In the months leading up to this year's West Nile virus epidemic, Dallas and Dallas County did not have the people, money or resources to fight the virus like cities with the most aggressive plans do, an NBC 5 investigation has found.
As of Sept. 5, Dallas County has 335 human cases of West Nile virus and 13 fatalities. There are more than 800 human cases and 23 deaths in all of North Texas.
Dallas County records obtained by the NBC 5 Investigates team show that the county health department knew on June 10 that 16 percent of trapped mosquito pools were already testing positive for West Nile virus.
Two weeks later, that number jumped to 28 percent. And by July 1, the numbers exploded -- 44 percent of the mosquito pools collected tested positive for West Nile virus.
Dr. Bill Reisen, who runs a West Nile virus-testing program at the University of California, Davis, one of the country's most respected programs, said he would have been alarmed to see the numbers Dallas County was looking at during the end of June and early July -- weeks before hundreds of people were sickened and weeks before county started talking about aerial spraying for mosquitoes.
When the Dallas numbers are put into the risk assessment worksheet he uses to advise California cities, it shows that Dallas County was likely at epidemic levels of West Nile virus as early as the end of June or beginning of July.
But it was three weeks after that point -- the end of July -- before Dallas County Judge Clay Jenkins said Dallas County Health and Human Services first alerted him the county was facing a crisis and needed more larvicide to fight mosquitoes.
By then, Dallas County already had 64 human cases, and the first two victims had died.
When asked if he was concerned that health officials didn't ask for more help sooner, Jenkins said: “Well, hindsight is 20-20. But my focus right now is what do we need to do today to protect our citizens.”
Within days of talking with the health department in late July, Jenkins declared a public health emergency and started mustering support for aerial spraying.
By mid-August, planes were flying.
Jenkins said he is happy with the health department's response but is waiting for a Centers for Disease Control and Prevention report that is expected to address whether more could have been done leading up to the crisis.
In California, Sacramento had a similar outbreak in 2005.
Today, if the number of infected mosquitoes climbs to the levels the city of Dallas saw in late June or early July, Sacramento considers aerial spraying before human cases happen and before it reaches a point where the entire city needs to be sprayed.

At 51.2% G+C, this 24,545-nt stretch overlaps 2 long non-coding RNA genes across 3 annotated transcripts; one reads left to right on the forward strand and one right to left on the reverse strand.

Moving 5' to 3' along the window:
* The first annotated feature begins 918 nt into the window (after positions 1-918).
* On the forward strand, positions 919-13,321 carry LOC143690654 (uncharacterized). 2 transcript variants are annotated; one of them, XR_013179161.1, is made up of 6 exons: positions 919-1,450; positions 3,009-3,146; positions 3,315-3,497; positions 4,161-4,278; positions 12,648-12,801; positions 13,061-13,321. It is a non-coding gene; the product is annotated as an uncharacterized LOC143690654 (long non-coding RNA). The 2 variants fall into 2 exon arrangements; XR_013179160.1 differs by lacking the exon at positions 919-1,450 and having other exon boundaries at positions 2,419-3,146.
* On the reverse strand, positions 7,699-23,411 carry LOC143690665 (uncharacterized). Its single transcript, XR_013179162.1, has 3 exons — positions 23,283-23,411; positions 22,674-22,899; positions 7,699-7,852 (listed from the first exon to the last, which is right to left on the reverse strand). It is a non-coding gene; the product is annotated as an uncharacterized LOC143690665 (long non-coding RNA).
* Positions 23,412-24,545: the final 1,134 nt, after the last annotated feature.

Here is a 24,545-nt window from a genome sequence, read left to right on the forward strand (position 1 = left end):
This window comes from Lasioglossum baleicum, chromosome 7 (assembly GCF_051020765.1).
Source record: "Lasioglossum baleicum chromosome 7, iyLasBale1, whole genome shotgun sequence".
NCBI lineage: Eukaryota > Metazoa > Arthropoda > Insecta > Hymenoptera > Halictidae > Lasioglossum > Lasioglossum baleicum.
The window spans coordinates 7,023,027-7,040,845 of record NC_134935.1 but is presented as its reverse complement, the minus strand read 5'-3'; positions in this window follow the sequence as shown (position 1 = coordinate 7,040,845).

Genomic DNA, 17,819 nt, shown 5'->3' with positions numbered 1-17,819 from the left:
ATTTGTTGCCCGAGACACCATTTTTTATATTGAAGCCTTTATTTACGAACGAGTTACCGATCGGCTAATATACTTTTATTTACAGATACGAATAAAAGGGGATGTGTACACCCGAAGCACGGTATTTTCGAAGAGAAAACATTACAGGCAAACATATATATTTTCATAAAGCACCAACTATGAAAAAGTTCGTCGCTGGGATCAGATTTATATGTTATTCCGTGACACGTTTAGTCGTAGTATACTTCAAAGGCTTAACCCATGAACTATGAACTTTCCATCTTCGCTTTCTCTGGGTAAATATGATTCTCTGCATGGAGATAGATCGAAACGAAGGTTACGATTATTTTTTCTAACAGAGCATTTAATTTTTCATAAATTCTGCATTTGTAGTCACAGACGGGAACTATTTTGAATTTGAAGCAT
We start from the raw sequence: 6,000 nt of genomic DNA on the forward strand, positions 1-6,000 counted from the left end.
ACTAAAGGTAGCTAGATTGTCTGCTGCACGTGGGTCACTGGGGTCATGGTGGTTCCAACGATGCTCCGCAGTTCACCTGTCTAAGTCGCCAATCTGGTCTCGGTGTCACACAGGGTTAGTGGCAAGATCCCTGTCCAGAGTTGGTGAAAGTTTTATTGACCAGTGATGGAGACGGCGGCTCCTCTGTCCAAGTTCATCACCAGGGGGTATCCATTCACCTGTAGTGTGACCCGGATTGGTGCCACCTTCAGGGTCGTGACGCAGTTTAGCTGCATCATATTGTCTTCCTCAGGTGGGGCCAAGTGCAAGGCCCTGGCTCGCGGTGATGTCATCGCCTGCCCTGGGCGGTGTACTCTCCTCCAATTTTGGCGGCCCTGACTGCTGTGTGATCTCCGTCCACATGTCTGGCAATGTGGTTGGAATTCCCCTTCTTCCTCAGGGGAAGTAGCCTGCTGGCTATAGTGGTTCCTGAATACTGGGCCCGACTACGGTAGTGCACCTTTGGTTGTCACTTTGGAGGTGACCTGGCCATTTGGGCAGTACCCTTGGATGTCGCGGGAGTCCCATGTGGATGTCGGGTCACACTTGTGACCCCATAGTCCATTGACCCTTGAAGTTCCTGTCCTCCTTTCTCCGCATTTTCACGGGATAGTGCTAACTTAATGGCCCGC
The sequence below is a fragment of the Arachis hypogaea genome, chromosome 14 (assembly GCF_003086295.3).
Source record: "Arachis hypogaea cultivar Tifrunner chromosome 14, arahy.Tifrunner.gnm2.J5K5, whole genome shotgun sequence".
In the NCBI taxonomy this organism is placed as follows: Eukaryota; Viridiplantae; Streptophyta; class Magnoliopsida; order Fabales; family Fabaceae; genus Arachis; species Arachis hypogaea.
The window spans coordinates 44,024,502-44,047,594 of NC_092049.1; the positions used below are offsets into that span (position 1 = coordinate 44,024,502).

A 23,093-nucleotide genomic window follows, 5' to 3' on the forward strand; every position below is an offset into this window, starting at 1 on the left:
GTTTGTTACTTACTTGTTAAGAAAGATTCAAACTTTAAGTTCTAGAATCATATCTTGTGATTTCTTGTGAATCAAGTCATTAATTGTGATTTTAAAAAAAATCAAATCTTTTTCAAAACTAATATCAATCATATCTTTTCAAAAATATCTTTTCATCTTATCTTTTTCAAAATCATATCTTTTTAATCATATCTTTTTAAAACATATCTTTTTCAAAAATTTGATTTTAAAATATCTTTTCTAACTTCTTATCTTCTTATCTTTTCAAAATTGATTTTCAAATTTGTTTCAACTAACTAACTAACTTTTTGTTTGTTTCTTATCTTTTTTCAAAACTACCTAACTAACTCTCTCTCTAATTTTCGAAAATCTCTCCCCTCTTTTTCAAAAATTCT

“I think we've learned that when you see these kinds of numbers, you really have to make that intervention early to avoid having to do as widespread an intervention as we had to do in 2005 and you're having to do in Dallas now,” said David Brown, Sacramento-Yolo Mosquito and Vector Control District general manager.
Since the outbreak in Dallas started, city and county officials have reached out to Sacramento for advice.
Its mosquito control program is widely considered one of the best. Sacramento traps and tests a lot more mosquitoes than Dallas, and it tests year round, trying to catch the first signs of the virus early in spring.
“If you want to catch the beginning of transmission in order to sort of keep the genie in the bottle, so to speak, then early is good,” Reisen said.
NBC 5 Investigates learned that Dallas didn't start testing mosquitoes this year until May, even though the city's own mosquito plan suggests testing as early as April.
And experts told NBC 5 Investigates that April might even be late in a year with such a warm spring.
Brown agreed that a city could miss an opportunity to get a handle on things early by waiting to start trapping until May.
Dallas Mayor Mike Rawlings said he's waiting for CDC recommendations on how early the city should trap and how many traps to use. He said the city plans to take a look at every aspect of its West Nile virus plan in the wake of the current crisis.
“Let me tell you, any time someone dies and is sent to the hospital -- whether it's a police situation, a traffic accident -- you say, 'How can we do better?' And that's the way it should be,” he said. “We should be thinking, 'How can we be better all the time?'"
NBC 5 Investigates discovered that the city of Dallas right now only runs 20 mosquito traps per week -- about one for every 19 square miles.
Houston, which has the most aggressive plan in Texas, runs one trap for every six square miles. And Sacramento sets up hundreds every week to pinpoint where the virus lives.
Reisen said that adding more traps helps a city be more precise in finding and treating the virus.
But money is the key difference.
Sacramento's mosquito control district has 70 employees. The city of Dallas and Dallas County each have just four people dedicated to mosquito control in the areas they cover.
West Nile virus survivor Sean Lemoine, who suffered permanent neurological damage in 2009, said there's no question that Dallas should step up the fight.
“And my hope is that they take this lesson and make sure it doesn't happen in the future,” he said.
County Health Commissioner Zach Brown told NBC 5 Investigates that Sacramento's plan might be a good example, but the question is whether people in Dallas would be willing to conduct aerial spraying when the virus only shows up in mosquitoes and not in humans.
Currently, Dallas’ plans call for aerial spraying only when there are multiple human cases. Dallas County Health and Human Services Director Zachary Thompson said after the current crisis subsides, he wants to talk about the plan going forward.